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Topic # 123150 26-Jun-2013 12:32
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Hiya, I have just been testing my speeds out copying a single video file (1.1GB) from one computer to the next.  They both support 1Gbps and so is the switch.  I unhooked the internet router cable downstairs.  I used a Linux Netbook plugged to the switch to act as the DHCP b/c the router downstairs in the lounge was  connected by a long cable with a inline coupler (indoor Cat6 and outdoor Cat6) to go between the floors. 

In the same bedroom, 2 ports.  B1a and B1b.  3m cable length to the switch behind the bedroom wall to the hallway's cupboard.  Averaging at least 100-110MB/sec. 

If I then use B1a and B2a (so different bedroom).  So a 3m cable and B2a is maybe 10m cable (up into the ceiling space and then down the wardrobe and thru the wall to a wallplate).  I get maybe 95MB/sec. 

However now I wanted to test the long cable to the tv room (lounge) with its inline coupler.  I took the cable off the internet router and into a laptop (1Gbps).  Copied the same file and got 50MB/sec.  This cable length is maybe 12m internal cat6 underneath the house, a joiner (inline coupler) then maybe another 12m of external cat6.  Does this 50MB/sec sound right to you?  


Many thanks.

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  Reply # 845543 26-Jun-2013 12:36
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Possibly crosstalk issues in the joiner. Is it a hardwired joiner or just plug together? If it is hardwired are the twists maintained right up to the IDCs?



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  Reply # 845545 26-Jun-2013 12:41
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It's a Dynamix Punch-down unit.

Edit - we used a cable tester from the RJ45 at the network switch end right down to the wallplate (after the coupler) and the pins were fine #1-8.  We used 568B wiring pattern. 

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Technical Solutions Aust

  Reply # 845567 26-Jun-2013 13:18
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rayonline: It's a Dynamix Punch-down unit.

Edit - we used a cable tester from the RJ45 at the network switch end right down to the wallplate (after the coupler) and the pins were fine #1-8.  We used 568B wiring pattern. 


If you aren't doing the test using something like a DTX-1800 set to a CAT6 profile, you aren't testing for things like NEXT etc etc.

A cable tester just tells you if there is continuity on pins.



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  Reply # 845608 26-Jun-2013 14:26
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ok that tool is a bit expensive for a one off diy job for the common household. in this context what would your advice be, strip back wire and rejoin it?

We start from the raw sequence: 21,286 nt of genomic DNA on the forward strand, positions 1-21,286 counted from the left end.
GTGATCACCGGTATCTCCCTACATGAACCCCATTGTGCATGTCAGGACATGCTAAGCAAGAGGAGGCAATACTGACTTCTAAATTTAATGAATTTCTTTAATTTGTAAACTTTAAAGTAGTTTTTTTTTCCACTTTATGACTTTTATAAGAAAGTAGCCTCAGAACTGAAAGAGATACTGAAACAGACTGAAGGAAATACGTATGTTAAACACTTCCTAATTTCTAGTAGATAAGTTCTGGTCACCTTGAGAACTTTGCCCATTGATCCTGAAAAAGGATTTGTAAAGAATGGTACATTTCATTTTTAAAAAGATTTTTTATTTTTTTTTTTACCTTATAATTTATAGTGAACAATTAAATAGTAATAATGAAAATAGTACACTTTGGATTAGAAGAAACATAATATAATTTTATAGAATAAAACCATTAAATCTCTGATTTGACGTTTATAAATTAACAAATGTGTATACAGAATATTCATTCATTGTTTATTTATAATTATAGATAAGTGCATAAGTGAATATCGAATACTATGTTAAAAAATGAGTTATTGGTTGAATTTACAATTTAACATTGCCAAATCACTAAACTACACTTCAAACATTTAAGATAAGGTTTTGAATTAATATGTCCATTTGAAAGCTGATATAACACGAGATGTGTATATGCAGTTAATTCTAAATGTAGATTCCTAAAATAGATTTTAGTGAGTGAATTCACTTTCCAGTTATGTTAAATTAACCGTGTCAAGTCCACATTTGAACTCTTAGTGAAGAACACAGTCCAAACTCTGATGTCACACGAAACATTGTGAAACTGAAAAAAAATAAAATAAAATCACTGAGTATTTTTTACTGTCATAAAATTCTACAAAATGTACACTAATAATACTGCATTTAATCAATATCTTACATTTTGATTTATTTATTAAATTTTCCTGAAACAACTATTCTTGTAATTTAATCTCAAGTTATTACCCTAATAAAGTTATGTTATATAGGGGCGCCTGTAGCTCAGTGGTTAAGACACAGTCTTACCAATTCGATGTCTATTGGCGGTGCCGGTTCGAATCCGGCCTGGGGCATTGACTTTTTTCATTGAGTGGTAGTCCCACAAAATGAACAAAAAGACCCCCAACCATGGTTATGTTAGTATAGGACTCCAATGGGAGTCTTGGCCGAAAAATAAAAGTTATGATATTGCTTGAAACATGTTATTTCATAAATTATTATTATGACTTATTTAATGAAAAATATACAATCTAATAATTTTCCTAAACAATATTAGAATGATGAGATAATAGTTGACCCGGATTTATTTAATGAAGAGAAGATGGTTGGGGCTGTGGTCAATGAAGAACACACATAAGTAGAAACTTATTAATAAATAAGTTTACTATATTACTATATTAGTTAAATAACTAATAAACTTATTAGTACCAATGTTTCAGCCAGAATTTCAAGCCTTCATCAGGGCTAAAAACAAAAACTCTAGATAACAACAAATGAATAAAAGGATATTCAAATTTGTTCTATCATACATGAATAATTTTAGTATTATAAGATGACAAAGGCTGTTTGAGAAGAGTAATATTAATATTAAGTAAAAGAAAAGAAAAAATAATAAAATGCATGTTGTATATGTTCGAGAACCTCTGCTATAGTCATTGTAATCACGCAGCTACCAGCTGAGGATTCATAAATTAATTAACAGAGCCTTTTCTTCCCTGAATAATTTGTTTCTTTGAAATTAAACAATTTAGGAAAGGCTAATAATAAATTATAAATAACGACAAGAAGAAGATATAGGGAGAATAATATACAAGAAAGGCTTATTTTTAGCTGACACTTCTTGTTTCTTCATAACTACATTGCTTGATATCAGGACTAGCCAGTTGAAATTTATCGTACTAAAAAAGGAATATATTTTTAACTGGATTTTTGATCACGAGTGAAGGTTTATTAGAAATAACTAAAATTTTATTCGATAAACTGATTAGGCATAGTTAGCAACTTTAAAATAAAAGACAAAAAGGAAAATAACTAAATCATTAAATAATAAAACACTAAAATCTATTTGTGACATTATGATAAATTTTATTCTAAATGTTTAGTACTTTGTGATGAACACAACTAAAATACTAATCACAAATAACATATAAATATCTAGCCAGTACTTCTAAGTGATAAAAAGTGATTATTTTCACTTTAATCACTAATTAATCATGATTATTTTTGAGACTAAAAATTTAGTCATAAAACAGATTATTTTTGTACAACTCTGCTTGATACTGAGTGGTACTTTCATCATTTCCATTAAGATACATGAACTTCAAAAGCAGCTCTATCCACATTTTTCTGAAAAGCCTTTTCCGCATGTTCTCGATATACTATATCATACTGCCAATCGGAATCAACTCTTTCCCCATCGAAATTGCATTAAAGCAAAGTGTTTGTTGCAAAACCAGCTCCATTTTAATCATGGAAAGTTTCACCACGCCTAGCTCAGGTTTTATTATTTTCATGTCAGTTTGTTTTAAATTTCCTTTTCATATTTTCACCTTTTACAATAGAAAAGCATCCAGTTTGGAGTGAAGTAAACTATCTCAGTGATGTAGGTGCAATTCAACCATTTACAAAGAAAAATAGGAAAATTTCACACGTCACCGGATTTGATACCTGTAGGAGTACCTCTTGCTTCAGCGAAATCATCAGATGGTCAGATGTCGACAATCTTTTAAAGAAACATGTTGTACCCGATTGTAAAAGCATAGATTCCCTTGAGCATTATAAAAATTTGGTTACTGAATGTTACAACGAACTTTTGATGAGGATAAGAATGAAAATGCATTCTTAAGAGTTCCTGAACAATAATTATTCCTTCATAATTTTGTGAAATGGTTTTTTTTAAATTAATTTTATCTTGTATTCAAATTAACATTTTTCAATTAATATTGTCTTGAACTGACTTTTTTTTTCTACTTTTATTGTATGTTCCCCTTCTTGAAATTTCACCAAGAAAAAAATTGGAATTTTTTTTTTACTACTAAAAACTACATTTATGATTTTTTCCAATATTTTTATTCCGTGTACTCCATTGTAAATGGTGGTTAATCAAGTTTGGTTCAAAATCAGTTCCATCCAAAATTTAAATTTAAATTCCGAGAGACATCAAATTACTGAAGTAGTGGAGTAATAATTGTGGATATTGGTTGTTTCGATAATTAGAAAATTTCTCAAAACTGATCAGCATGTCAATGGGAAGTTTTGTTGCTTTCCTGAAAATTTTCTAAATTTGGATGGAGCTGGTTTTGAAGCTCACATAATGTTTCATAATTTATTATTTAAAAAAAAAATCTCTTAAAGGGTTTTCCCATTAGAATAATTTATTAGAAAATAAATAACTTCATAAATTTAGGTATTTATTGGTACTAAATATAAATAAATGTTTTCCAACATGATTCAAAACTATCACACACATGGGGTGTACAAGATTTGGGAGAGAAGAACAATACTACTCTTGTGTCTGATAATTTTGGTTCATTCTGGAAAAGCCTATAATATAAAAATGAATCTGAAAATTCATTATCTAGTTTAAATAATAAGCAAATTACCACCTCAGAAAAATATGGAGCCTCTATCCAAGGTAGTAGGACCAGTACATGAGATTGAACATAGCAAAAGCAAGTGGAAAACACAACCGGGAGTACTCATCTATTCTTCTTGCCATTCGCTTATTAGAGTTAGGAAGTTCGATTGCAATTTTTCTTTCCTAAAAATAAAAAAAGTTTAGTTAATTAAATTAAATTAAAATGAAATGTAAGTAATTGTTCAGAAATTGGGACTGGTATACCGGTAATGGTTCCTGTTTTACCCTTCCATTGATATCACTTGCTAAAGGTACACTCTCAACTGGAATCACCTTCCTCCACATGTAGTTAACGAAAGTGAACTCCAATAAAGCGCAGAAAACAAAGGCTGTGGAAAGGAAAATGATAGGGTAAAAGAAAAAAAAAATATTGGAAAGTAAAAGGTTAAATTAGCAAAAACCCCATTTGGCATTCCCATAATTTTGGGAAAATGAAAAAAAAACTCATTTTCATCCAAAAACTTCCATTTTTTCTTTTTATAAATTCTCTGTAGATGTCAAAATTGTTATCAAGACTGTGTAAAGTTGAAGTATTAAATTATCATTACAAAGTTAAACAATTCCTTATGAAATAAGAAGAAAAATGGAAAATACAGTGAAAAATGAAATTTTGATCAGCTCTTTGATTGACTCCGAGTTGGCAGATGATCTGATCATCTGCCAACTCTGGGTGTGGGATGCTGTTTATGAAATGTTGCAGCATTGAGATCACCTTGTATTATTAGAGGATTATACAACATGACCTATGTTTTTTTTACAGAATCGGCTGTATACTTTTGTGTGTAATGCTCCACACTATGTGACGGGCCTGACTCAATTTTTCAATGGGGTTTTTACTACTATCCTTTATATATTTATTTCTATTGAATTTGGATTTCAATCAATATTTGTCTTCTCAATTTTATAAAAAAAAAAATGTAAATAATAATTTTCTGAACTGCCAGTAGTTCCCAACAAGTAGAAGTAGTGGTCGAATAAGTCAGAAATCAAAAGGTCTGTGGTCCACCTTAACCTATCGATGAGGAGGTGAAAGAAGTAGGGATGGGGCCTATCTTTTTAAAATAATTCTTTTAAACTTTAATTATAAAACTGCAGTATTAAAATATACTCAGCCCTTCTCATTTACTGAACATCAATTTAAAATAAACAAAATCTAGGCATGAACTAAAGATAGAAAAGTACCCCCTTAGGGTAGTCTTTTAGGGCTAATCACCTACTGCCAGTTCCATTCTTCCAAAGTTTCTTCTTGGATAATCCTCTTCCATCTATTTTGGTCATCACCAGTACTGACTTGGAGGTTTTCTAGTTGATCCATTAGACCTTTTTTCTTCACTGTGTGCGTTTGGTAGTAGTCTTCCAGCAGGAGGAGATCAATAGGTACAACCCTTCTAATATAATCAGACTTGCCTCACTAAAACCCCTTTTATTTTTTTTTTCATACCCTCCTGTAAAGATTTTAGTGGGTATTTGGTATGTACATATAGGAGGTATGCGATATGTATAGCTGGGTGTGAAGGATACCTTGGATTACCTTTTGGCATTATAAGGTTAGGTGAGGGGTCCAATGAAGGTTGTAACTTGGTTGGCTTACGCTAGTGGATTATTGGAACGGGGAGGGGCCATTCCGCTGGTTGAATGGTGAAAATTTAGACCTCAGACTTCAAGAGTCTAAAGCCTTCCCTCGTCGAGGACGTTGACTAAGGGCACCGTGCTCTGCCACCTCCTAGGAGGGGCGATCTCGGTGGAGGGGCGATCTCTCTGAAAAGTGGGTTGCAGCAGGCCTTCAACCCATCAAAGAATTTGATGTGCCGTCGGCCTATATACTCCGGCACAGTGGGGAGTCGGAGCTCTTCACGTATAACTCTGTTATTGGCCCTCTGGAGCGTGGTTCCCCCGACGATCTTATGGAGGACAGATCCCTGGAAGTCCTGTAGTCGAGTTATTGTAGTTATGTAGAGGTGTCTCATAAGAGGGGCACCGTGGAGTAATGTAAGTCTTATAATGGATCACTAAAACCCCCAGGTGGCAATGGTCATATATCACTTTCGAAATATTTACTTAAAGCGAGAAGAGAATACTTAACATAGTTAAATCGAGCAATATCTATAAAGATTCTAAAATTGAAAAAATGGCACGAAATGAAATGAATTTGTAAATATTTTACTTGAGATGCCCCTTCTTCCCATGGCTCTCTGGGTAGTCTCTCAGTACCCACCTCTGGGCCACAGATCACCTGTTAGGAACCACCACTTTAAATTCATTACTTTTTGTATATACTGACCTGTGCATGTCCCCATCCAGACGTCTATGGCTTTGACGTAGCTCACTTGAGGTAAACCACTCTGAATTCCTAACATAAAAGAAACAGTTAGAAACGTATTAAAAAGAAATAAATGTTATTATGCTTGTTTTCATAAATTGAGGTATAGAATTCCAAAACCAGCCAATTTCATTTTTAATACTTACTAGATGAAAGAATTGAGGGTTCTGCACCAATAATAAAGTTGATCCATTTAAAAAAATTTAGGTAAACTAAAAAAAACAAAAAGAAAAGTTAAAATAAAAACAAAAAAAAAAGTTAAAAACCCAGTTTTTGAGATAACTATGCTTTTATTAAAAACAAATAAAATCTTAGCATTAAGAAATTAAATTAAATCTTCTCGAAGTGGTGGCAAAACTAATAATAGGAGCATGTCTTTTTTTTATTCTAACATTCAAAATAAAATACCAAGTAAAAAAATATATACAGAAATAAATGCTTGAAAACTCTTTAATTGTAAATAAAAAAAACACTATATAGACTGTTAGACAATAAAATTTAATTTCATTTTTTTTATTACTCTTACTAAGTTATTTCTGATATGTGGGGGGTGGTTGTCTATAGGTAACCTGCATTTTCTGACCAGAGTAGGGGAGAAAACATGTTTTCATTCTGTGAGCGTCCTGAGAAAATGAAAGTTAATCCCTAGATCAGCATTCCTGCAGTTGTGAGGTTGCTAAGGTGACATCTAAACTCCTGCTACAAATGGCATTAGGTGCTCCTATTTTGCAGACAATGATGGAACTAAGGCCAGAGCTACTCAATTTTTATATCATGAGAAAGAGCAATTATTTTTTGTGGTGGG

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  Reply # 845610 26-Jun-2013 14:30
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Why isn't it a single run of cable?



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  Reply # 845616 26-Jun-2013 14:52
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i had spare internal cat6 that would go waste, i had to buy external cat6 per the metre given their huge rolls i prob still have 30m of cable here without a need. internal that is

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Ultimate Geek
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Technical Solutions Aust

  Reply # 845634 26-Jun-2013 15:33
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rayonline: ok that tool is a bit expensive for a one off diy job for the common household. in this context what would your advice be, strip back wire and rejoin it?



Yeh they are pretty spendy. Wasn't suggesting you buy one, but I was trying to shed light on how to test properly.

Honestly if you think the joint is the problem (and it most likely is) then you need a single continuous run of cable, installed with love and care, and terminated into Cat6 rated jacks with the finesse of a ballet dancer, and the skills of a ninja.

But seriously, Cat6 performing at its best boils down to 2 things:

1)Quality cable installed in a quality manner (away from power, don't tug on it during installation, no bends or kinks etc etc)

2)Quality termination into a quality jack. (Cat6 jack, minimal stripping, minimal reduction in twist, extreme care in punching down, and with a quality punch down tool)


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  Reply # 845636 26-Jun-2013 15:37
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I am not a cabler, but I have talked to some about Cat6 and I think the previous post sums it up.  It's good for expert installation.  If you DIY, then don't expect the best results.  You would possibly be better off with good Cat5e as it's a lot more forgiving (and should support GbE no problem on a 30m run).

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Technical Solutions Aust

  Reply # 846014 27-Jun-2013 11:24
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ubergeeknz: I am not a cabler, but I have talked to some about Cat6 and I think the previous post sums it up.  It's good for expert installation.  If you DIY, then don't expect the best results.  You would possibly be better off with good Cat5e as it's a lot more forgiving (and should support GbE no problem on a 30m run).


Not entirely the case. Apples for apples installations, Cat6 will give you a better result than Cat5. This is owing to the fact that a Cat6 cable's construction is superior to Cat5.

You are better of shooting for Cat6 and failing, than shooting for Cat5 and failing.

The cat6 specification is harder to achieve than the Cat5 specification. This doesn't however mean that Cat5  cabling itself is easier to install.



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